This week, Dr. Mariana Kikuti from the MSHMP team shares information about the PRRS RFLP type 1-7-4 prevalence in the MSHMP data.
- PRRSV RFLP type 1-7-4 was first identified in our MSHMP dataset in 2003.
- An increasing trend up to 2014 has been observed and is now on a decreasing trend.
What is RFLP?
Restriction fragment length polymorphisms (RFLP) has been extensively used as an approach to diversity classification. Briefly, this technique uses the patterns created by three restriction enzymes (MluI, HincII, and SacII) when cutting the ORF5 region of the viral genome to classify PRRSV strains in a 3-digit RFLP code. An RFLP has limitations since it does not accurately determine genetic relatedness of PRRSV, it is still a valuable tool in assessing viral diversity as a first step.
What is the relevance of PRRS 1-7-4?
PRRSV RFLP type 1-7-4 has been described as one of the most virulent strains due to its association with high mortality in piglets, severe morbidity in sows, and longer time to reach stability (to wean negative piglets). Here, we describe the frequency of PRRSV RFLP type 1-7-4 detection over time among MSHMP participant systems.
RFLPs found in the MSHMP dataset
The MSHMP dataset comprises 23,414 sequences from 1998 to 2018. For this analysis, 4,260 sequences were excluded due to inconsistences in the initial or stop codons in the sequences provided. An additional 19 sequences were excluded due to missing date of collection information. After these exclusions 19,135 sequences were analyzed and the most frequent RFLP pattern identified was 1-7-4 (24.0%), followed by 1-4-4 (20.5%), 2-5-2 (11.2%), 1-4-2 (8.5%), and 1-18-2 (5.7%).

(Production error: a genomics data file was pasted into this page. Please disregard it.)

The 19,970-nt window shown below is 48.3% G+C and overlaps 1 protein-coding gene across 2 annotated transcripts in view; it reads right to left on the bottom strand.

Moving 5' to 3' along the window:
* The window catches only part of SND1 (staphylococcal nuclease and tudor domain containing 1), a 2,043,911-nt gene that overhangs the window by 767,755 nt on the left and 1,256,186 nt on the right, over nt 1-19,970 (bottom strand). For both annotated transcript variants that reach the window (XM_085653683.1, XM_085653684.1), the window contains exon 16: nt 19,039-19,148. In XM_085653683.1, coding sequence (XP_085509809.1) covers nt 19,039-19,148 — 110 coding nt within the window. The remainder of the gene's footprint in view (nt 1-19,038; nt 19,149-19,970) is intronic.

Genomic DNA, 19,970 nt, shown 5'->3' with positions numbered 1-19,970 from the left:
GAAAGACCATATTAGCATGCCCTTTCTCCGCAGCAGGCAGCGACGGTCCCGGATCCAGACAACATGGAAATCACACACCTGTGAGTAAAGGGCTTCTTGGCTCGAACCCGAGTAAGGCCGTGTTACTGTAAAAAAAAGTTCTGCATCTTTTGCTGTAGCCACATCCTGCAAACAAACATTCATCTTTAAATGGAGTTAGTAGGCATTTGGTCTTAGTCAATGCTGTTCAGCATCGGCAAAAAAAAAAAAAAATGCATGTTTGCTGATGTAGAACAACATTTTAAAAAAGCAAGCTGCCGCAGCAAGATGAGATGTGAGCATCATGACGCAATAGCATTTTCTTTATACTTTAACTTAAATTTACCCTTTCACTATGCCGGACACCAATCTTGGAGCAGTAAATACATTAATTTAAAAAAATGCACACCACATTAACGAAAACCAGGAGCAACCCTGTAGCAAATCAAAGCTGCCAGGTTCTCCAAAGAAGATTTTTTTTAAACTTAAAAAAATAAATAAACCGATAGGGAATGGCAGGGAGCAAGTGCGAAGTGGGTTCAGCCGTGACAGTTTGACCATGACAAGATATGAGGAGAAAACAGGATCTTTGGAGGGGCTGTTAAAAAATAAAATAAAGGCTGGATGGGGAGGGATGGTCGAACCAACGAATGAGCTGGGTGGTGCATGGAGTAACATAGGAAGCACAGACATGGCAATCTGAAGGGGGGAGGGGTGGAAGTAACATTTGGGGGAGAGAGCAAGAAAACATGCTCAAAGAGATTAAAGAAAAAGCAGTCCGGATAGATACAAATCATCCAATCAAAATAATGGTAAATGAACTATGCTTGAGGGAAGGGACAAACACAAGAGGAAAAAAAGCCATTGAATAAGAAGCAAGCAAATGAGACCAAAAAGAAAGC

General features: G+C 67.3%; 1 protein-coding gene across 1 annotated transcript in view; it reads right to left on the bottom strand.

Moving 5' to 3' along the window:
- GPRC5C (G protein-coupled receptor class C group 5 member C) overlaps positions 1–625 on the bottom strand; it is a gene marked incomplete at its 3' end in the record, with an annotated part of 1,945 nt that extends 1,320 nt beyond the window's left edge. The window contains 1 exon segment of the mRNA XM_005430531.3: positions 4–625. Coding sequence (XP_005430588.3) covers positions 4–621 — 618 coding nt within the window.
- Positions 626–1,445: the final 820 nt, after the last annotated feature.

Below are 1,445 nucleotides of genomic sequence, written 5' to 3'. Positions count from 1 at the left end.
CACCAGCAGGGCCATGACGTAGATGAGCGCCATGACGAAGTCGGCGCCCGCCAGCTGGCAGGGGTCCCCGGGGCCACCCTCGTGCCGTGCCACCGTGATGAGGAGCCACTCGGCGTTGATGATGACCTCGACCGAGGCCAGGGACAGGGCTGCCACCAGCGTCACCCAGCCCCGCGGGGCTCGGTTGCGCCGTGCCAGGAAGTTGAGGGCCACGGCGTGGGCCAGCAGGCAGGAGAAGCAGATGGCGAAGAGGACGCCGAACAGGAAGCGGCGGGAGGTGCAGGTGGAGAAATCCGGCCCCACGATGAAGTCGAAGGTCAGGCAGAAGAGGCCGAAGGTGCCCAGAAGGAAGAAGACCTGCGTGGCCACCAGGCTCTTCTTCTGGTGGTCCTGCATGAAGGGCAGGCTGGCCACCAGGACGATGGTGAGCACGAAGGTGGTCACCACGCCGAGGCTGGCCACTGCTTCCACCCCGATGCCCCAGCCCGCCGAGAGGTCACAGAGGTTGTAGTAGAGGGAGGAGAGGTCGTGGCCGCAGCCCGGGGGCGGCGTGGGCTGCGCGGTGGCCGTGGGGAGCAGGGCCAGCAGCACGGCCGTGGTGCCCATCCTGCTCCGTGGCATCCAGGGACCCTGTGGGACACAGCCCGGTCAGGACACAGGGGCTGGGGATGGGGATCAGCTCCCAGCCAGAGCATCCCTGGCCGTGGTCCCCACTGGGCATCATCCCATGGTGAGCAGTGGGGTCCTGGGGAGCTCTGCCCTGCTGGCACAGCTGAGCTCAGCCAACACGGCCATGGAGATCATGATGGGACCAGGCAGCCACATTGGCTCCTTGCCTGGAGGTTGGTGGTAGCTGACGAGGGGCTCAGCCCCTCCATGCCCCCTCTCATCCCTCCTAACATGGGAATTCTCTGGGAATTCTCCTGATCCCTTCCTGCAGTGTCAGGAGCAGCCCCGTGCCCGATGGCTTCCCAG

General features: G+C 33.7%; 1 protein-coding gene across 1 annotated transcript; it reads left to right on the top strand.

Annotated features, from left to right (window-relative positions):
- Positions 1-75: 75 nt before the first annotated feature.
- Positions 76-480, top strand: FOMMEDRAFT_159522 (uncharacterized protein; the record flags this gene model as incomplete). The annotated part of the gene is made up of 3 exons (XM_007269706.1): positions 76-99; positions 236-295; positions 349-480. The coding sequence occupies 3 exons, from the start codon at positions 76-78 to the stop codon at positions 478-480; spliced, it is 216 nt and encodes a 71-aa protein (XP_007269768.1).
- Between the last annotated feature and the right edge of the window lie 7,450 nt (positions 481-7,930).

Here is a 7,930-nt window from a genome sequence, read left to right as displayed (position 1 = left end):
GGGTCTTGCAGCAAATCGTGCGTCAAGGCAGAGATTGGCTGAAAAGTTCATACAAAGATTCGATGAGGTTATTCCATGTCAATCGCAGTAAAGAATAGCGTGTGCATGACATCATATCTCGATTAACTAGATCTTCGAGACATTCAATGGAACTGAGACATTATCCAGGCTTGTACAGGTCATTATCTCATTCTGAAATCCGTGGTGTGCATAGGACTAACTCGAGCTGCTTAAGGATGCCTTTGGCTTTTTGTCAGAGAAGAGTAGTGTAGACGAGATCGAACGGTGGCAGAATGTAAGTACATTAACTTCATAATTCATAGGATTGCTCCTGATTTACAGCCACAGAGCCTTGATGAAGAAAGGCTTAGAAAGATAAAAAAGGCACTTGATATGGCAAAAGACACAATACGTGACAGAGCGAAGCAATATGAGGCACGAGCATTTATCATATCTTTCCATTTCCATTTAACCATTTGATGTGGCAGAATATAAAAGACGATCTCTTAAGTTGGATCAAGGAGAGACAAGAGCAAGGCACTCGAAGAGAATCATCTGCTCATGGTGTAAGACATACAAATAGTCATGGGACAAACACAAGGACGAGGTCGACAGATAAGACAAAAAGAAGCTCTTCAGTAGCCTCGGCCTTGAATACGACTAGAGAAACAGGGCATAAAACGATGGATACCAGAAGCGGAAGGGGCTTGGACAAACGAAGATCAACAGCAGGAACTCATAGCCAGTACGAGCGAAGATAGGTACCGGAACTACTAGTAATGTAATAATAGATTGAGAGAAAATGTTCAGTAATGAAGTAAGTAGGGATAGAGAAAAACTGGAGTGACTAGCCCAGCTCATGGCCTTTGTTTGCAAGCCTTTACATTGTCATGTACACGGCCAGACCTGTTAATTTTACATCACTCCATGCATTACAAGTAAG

PRRS 1-7-4 prevalence changed over time and between locations
RFLP type 1-7-4 was first identified in our MSHMP dataset in 2003 with an increasing trend up to 2014 (p<0.01). Occurrence peaked in 2015 at 47.7% of all sequences submitted from our MSHMP participants that year. From then on, the 1-7-4 RFLP type has shown a decreasing trend (p<0.01) with an overall detection frequency of 29.6% in 2018.
Location was available for 70.1% of the initial 19,135 sequences. Among those, most of the sequences were submitted from states divided into two regions. Region 1 and 2 comprise 13.3% and 86.7% of the data, respectively. In Region 1, 1-7-4 was first identified in 2008 and its frequency followed the same trend patterns of our overall analysis, increasing until 2014 (p<0.01) and decreasing from 2015 onwards (p<0.01). In Region 2, 1-7-4 was first identified in 2010 showing an increasing trend until 2014 (p<0.01) and a decreasing trend from 2015 onwards (p<0.01). However, the frequency of 1-7-4 in Region 2 has increased during the last year compared with the year before (36.8% in 2017 vs 44.0% in 2018); p< 0.01), suggesting that a possible change in the trend might be occurring.
Limitations: It is important to mention that the MSHMP database represent a proportion of the industry. In addition, available sequences are the reflection of sample collection, diagnostics and sequencing which introduces selection bias